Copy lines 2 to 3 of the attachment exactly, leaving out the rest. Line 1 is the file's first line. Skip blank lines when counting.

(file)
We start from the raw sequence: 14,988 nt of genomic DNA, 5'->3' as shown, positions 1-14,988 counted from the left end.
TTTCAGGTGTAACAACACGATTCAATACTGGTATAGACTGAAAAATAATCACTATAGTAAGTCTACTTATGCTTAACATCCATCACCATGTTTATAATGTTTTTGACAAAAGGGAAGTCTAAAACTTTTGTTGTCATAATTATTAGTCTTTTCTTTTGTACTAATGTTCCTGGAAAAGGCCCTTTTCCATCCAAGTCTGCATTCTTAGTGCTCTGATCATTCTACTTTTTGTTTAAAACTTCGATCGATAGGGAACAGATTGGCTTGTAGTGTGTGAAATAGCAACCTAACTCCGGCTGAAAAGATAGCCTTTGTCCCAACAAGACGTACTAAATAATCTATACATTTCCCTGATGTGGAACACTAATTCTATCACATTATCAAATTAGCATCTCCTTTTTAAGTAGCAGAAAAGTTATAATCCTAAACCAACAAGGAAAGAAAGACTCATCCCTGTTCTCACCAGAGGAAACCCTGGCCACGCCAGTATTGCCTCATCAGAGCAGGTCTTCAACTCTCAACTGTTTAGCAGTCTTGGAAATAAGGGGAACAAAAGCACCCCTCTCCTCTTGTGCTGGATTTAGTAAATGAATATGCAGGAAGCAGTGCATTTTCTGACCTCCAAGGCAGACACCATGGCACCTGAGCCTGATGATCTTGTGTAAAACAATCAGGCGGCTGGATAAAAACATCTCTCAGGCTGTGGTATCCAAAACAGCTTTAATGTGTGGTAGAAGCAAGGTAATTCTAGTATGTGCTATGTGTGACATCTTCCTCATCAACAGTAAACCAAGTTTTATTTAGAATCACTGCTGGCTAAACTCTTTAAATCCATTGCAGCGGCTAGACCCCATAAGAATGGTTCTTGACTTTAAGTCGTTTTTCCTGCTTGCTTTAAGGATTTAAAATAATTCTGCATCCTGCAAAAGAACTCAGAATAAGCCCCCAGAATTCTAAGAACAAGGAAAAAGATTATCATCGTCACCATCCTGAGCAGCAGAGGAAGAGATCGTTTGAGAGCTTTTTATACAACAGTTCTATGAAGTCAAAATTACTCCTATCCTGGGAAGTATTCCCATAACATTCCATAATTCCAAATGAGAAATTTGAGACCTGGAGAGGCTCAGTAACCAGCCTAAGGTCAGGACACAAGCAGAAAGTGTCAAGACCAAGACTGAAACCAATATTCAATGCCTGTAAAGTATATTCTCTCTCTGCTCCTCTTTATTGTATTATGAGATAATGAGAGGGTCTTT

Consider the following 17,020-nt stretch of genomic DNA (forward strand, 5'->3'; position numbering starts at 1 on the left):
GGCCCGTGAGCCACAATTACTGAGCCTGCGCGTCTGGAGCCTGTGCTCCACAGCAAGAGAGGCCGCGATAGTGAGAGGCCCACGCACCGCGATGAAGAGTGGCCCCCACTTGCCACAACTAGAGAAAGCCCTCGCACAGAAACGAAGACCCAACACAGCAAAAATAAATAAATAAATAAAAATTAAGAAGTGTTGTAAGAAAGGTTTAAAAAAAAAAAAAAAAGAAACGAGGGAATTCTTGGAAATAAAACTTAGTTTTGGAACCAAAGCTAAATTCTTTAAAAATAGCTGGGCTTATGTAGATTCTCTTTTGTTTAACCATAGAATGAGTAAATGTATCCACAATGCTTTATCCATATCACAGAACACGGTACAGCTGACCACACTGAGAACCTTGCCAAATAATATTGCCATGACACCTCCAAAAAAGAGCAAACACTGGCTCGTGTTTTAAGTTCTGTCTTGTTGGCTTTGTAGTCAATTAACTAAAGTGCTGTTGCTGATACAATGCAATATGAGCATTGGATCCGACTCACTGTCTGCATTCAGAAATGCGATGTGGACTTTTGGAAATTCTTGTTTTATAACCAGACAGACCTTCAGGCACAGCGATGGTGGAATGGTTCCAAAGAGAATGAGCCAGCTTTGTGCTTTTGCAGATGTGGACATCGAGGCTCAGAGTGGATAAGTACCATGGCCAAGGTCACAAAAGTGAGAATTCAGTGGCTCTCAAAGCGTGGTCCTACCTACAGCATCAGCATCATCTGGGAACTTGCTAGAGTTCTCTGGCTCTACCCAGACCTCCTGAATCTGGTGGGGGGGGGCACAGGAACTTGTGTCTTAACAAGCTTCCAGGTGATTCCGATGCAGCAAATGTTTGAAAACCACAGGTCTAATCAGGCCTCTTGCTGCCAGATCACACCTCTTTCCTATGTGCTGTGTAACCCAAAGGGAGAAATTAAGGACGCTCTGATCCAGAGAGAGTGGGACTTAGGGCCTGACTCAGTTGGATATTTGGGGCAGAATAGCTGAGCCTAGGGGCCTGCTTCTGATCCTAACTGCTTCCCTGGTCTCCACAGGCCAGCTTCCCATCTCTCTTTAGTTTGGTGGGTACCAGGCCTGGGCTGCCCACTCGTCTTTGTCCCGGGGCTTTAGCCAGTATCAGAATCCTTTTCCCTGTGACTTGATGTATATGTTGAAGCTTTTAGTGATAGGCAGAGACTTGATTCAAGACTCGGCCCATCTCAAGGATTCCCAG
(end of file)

TTTCAGGTGTAACAACACGATTCAATACTGGTATAGACTGAAAAATAATCACTATAGTAAGTCTACTTATGCTTAACATCCATCACCATGTTTATAATGTTTTTGACAAAAGGGAAGTCTAAAACTTTTGTTGTCATAATTATTAGTCTTTTCTTTTGTACTAATGTTCCTGGAAAAGGCCCTTTTCCATCCAAGTCTGCATTCTTAGTGCTCTGATCATTCTACTTTTTGTTTAAAACTTCGATCGATAGGGAACAGATTGGCTTGTAGTGTGTGAAATAGCAACCTAACTCCGGCTGAAAAGATAGCCTTTGTCCCAACAAGACGTACTAAATAATCTATACATTTCCCTGATGTGGAACACTAATTCTATCACATTATCAAATTAGCATCTCCTTTTTAAGTAGCAGAAAAGTTATAATCCTAAACCAACAAGGAAAGAAAGACTCATCCCTGTTCTCACCAGAGGAAACCCTGGCCACGCCAGTATTGCCTCATCAGAGCAGGTCTTCAACTCTCAACTGTTTAGCAGTCTTGGAAATAAGGGGAACAAAAGCACCCCTCTCCTCTTGTGCTGGATTTAGTAAATGAATATGCAGGAAGCAGTGCATTTTCTGACCTCCAAGGCAGACACCATGGCACCTGAGCCTGATGATCTTGTGTAAAACAATCAGGCGGCTGGATAAAAACATCTCTCAGGCTGTGGTATCCAAAACAGCTTTAATGTGTGGTAGAAGCAAGGTAATTCTAGTATGTGCTATGTGTGACATCTTCCTCATCAACAGTAAACCAAGTTTTATTTAGAATCACTGCTGGCTAAACTCTTTAAATCCATTGCAGCGGCTAGACCCCATAAGAATGGTTCTTGACTTTAAGTCGTTTTTCCTGCTTGCTTTAAGGATTTAAAATAATTCTGCATCCTGCAAAAGAACTCAGAATAAGCCCCCAGAATTCTAAGAACAAGGAAAAAGATTATCATCGTCACCATCCTGAGCAGCAGAGGAAGAGATCGTTTGAGAGCTTTTTATACAACAGTTCTATGAAGTCAAAATTACTCCTATCCTGGGAAGTATTCCCATAACATTCCATAATTCCAAATGAGAAATTTGAGACCTGGAGAGGCTCAGTAACCAGCCTAAGGTCAGGACACAAGCAGAAAGTGTCAAGACCAAGACTGAAACCAATATTCAATGCCTGTAAAGTATATTCTCTCTCTGCTCCTCTTTATTGTATTATGAGATAATGAGAGGGTCTTT

Consider the following 17,020-nt stretch of genomic DNA (forward strand, 5'->3'; position numbering starts at 1 on the left):